From fan to friendship – what I learned from Phyllis Diller

I was 15 years old when I first corresponded with comic Phyllis Diller. As a fan, I was seeking an autograph from a celebrity whom I’d seen on TV.
It never occurred to me that she was 70 years my senior or that others my age probably weren’t familiar with her illustrious career. I just thought she was very funny.
After nearly a decade of correspondence with one of the world’s most beloved entertainers, I came to understand that it was quite extraordinary.
People began to tell me how awesome it was that I wrote Phyllis. In my letters, I would often request autographs, extend greetings and let her know how much I admired her career.
We exchanged Christmas cards and for the past several years, I sent her birthday gifts and cards — anything to let her know that she was being thought of and appreciated.
And to my great surprise, she seemed to take an interest in me. It was “a thriller from Diller,” as she jokingly called the correspondence, to go to the mailbox and see an envelope with her return address label affixed to it.
I amassed quite a collection of memorabilia associated with her career including dozens of signed photographs. I even purchased a few memorabilia items at auctions including some autographed handbags.
When I was growing up, I watched Phyllis on television. I was also interested in watching video tapes containing recordings of her appearances on Dean Martin’s Celebrity Roasts, The Tonight Show and other programs.
Bounding out on stage wearing a wild wig, gaudy dress, zip-up boots, and shiny gloves, she held a long cigarette holder into the air.
Phyllis spoke a few keen comedic lines, just enough to get the audience roaring with laughter, and then proceed to arch back and belt out her signature cackling laugh. “ Ahhh-haaaa-ha-ha-ha !”
On a trip to Los Angeles in May, I finally got the chance to meet Phyllis Diller. Her personal assistant invited me over.
As I toured her home in amazement, it seemed that she really considered it to be an oasis where friends were welcome and entertaining came second nature. On the walls were framed photographs of her and dozens of fellow comedians including Jack Benny, Milton Berle , Bob Hope and Lucille Ball.
On one table sat a framed picture of Bette Midler. On a grand piano sat photographs of Mr. and Mrs. Bob Hope, Mr. and Mrs. Jim Backus and Betty Ford.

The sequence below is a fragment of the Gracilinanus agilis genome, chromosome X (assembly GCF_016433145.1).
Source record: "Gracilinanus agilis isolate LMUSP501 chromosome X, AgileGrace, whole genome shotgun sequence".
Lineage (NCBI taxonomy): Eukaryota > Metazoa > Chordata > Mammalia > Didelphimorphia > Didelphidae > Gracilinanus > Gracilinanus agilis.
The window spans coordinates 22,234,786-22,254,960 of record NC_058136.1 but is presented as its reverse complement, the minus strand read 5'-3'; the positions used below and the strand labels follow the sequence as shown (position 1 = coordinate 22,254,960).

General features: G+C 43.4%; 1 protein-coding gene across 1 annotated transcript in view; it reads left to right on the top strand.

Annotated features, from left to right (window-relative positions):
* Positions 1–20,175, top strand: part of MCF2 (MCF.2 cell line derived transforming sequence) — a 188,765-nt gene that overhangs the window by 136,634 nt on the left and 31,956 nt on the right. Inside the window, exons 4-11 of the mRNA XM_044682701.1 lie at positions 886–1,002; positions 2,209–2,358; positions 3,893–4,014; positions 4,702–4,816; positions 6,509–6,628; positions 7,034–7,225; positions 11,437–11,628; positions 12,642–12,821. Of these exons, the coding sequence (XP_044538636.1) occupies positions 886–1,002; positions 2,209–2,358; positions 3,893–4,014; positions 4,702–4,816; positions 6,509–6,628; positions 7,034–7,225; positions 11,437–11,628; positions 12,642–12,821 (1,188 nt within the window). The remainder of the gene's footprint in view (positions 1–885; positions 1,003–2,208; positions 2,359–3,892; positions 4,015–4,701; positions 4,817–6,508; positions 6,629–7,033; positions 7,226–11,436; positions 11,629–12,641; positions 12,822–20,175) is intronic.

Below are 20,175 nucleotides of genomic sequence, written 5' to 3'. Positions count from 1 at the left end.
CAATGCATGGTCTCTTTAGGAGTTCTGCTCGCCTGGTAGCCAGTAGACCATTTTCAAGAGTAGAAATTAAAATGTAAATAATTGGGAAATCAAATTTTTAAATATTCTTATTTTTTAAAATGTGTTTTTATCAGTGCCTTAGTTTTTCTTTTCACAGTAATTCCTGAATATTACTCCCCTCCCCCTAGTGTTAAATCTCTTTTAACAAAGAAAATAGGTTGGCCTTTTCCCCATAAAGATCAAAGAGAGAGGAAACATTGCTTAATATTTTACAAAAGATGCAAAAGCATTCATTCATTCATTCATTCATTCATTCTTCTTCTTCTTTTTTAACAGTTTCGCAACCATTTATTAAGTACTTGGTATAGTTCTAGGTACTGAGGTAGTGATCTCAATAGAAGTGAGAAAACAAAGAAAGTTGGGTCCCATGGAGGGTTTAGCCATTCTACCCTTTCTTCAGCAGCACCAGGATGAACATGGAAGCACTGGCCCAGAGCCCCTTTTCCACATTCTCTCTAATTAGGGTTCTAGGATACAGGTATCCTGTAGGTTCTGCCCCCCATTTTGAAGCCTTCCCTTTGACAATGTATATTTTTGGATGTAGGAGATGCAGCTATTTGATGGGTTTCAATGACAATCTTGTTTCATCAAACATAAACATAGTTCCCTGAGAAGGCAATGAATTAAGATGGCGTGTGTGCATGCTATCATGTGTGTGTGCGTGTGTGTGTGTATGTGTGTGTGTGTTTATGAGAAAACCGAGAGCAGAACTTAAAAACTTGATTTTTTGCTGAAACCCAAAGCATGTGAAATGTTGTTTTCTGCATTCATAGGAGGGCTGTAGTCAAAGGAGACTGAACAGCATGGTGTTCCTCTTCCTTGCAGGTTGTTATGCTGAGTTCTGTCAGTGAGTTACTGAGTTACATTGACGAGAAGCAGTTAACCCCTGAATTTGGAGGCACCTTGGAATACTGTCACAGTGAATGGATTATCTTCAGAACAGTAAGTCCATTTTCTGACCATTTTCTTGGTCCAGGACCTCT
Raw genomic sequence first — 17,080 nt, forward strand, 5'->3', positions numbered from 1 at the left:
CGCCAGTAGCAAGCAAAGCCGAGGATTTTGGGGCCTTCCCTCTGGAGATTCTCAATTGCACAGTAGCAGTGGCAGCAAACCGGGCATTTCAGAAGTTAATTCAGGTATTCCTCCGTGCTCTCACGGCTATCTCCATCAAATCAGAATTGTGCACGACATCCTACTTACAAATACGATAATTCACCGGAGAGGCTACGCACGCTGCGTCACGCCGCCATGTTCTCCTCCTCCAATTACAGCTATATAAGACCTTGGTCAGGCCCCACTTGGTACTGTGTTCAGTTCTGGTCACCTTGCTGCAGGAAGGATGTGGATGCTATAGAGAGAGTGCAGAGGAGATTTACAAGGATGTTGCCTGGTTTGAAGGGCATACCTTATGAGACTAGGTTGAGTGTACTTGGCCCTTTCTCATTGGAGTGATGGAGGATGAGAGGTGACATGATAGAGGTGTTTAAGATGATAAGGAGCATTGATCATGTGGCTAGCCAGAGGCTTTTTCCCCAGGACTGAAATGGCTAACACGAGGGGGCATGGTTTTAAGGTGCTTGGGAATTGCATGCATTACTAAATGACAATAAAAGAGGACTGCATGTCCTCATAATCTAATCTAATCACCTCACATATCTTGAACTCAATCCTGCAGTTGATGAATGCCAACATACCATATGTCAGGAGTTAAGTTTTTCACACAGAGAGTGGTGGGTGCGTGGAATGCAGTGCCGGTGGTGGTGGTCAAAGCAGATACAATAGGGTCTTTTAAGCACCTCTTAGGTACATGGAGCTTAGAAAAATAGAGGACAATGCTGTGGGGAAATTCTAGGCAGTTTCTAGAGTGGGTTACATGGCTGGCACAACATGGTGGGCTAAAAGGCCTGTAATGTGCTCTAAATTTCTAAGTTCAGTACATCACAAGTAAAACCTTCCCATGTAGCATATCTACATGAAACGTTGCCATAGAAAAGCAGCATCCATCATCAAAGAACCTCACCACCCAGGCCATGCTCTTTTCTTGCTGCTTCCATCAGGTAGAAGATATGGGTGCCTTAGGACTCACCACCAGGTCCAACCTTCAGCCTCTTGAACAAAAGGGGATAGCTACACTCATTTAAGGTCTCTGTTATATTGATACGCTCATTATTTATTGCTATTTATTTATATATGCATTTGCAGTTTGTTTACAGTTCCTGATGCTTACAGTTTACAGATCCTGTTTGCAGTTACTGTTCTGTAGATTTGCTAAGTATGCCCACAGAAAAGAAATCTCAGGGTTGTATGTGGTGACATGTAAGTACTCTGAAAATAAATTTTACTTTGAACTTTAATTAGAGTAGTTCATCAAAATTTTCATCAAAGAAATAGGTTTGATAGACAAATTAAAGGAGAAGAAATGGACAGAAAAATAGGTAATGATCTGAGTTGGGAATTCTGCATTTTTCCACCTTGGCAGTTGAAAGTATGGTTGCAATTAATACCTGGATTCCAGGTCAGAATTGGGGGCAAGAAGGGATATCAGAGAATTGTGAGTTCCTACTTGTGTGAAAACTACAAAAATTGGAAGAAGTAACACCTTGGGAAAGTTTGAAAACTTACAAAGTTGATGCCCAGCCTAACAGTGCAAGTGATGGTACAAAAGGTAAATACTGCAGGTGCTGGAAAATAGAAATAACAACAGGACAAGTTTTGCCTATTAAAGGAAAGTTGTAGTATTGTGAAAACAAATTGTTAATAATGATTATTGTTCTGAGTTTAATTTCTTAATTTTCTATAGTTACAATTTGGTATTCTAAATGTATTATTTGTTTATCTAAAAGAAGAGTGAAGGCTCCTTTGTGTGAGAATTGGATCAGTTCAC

Phyllis’ office was filled with plaques and awards. Framed pictures of her posing alongside American presidents including Ronald Reagan and Lyndon B. Johnson were on display.
The legendary comic greeted me and my friend Lauren Foulk in a sunroom of her home overlooking a courtyard. I made Phyllis laugh without realizing it; she thought my southern accent was hilarious.
Commenting on how much she admired Lauren’s eye makeup, Phyllis asked me several questions and then I casually made conversation.
“What’s old Fang been up to?”
She cackled and held her arms in the air and exclaimed, “Same as always… nothing!”
Lauren and I were laughing as Phyllis leaned back on a sofa she was sitting on. She observed us chuckling and suddenly let out her signature bellowing laugh that went on and on. The antic sparked even more laughter.
“They’re funny and they don’t even know it,” Phyllis told her assistant, as she looked at me and Lauren.
I thought for a moment – is this really happening? Is Phyllis Diller really entertaining me? If this is a dream, please don’t wake me.
She then took my hand as we adjourned to the Bob Hope salon in her home where Phyllis played several songs on the grand piano.
Even the instrument itself was famous, being played decades earlier by Liberace.
After the short concert, Phyllis posed for a few pictures with us. I was incredibly excited as a sat on the piano bench with her and the camera flashed.
As Phyllis stood from the bench, I thanked her for a memorable afternoon.
“Look around, laugh and be happy,” she said, as her assistant accompanied her to the rear of the home where Phyllis was going to rest.
Lauren and I stood in the beautifully-appointed room, speechless from the experience we’d just shared.
I looked around the Bob Hope salon at the regal fixtures and decorative items. She had a charming, picturesque living environment. A large painting of a distinguished-looking Hope sat on a wooden easel by the piano.
About 15 minutes later, Lauren and I left the home and drove to the Santa Monica Pier for sightseeing. We sat on a bench at the end of the pier, talking each other’s ears off about how cool the day had been.
I’m grateful for what Phyllis subtly taught me – to exercise generosity, show genuine interest, and share humor with others.
That’s why I’ll always be a fan of Phyllis Diller.

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